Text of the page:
GPS-Enabled Find Your Local HQ and Local Events: This is probably the sweetest part of the app (our sour-est if you’re a righty). Using the iPhone SDK’s CoreLocation feature, you can find your local HQ or local volunteer events. Want to volunteer for Obama in your neighborhood today? The app found at least a dozen events in varying distances from where I sit right now that I could volunteer for. This is actually useful for driving real volunteer and get-out-the-vote activity. Warning: Local Events is the least stable part of the application and frequently crashes it.
News, Issues, Photos, and Videos: These are probably throwaway pieces that repurpose straight content from the website, particularly the text-based News and Issues items. Videos pulls in a feed from the campaign’s YouTube account, though only older, highly popular videos are visible through the iPhone. Photos pulls in the campaign’s Flickr account.
Some bottom line conclusions:
The app won’t convince any undecided iPhone users, and isn’t meant to. It’s meant to mobilize the tech-savvy faithful in ways that are politically actionable, like volunteering for local events or contacting friends in swing states.
An iPhone app will have limited reach today but with the explosion of the iPhone 3G (over 5 million sold in three months) and Google’s upcoming Android platform, rich applications on smartphones will see a hockey-stick type adoption curve in the next few years that those in politics should play close attention to. Limited adoption didn’t stop the podcasting craze by political committees a few years back, except the mobile applications of the future are actually far more useful.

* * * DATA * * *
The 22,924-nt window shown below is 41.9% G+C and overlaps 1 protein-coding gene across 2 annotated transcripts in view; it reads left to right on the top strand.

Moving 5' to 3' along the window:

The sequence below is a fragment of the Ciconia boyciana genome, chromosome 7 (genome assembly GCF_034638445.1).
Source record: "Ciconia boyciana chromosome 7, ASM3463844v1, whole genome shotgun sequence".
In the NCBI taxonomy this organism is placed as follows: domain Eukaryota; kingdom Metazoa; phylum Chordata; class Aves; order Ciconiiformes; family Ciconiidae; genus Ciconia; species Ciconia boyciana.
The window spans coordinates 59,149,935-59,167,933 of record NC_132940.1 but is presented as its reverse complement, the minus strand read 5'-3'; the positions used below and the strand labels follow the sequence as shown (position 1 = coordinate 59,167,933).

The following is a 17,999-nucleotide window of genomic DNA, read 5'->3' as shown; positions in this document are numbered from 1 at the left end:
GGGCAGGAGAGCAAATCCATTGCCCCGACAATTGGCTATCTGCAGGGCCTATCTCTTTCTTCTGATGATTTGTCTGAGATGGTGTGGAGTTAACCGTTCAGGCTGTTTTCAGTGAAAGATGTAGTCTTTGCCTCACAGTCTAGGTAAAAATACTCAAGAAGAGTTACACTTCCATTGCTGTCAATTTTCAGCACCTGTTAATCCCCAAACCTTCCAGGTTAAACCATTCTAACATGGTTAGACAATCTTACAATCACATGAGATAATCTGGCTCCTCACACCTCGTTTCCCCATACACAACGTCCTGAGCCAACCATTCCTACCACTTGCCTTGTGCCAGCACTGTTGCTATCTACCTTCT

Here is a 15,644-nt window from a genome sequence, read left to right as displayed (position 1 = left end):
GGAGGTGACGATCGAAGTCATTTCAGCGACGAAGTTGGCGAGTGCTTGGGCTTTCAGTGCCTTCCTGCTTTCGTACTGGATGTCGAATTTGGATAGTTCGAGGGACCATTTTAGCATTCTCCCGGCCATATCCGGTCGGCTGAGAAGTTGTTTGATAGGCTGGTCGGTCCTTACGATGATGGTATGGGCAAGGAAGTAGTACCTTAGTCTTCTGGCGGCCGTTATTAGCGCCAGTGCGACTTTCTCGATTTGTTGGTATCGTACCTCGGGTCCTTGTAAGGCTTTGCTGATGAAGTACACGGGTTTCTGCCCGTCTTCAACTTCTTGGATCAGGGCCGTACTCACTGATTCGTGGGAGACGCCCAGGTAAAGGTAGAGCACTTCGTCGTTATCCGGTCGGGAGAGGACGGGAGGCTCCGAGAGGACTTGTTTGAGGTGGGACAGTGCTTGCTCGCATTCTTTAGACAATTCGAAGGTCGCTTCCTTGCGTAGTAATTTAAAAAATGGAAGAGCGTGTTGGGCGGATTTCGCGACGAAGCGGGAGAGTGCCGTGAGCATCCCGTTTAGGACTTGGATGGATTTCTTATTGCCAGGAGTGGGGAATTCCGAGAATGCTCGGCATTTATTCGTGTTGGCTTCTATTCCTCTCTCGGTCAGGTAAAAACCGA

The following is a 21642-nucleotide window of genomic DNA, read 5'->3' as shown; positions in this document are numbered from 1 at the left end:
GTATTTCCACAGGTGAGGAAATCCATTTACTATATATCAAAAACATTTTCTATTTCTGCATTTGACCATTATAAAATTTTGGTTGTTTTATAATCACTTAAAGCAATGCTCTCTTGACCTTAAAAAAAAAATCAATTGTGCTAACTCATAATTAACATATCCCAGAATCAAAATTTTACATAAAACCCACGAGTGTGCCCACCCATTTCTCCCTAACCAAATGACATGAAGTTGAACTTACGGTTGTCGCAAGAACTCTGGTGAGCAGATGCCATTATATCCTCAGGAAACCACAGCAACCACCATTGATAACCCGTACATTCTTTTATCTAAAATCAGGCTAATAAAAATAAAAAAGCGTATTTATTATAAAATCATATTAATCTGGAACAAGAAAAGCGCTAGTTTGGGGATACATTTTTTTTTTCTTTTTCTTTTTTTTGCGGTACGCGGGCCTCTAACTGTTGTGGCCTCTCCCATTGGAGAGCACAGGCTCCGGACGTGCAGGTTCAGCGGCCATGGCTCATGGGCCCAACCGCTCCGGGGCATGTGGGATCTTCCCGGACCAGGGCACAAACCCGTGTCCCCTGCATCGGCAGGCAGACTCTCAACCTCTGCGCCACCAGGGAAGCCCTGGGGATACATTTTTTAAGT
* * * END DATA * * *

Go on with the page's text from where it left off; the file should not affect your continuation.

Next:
Location awareness is a game-changer that makes cell phones useful tools for GOTV. Think of how much of the ground game is location-based; if you’re in the wrong precinct, you don’t matter. GPS enables targeting of volunteers down to the inch. Want to go door-to-door? Here are the 20 undecided voters closest to where you are, right now. Here’s a script and questionnaire you can fill out with a few finger taps. Here’s a short video from the candidate to show the voter. Two or three generations of development on top of the ideas first exposed by this Obama application, and we’ll have a truly killer political app.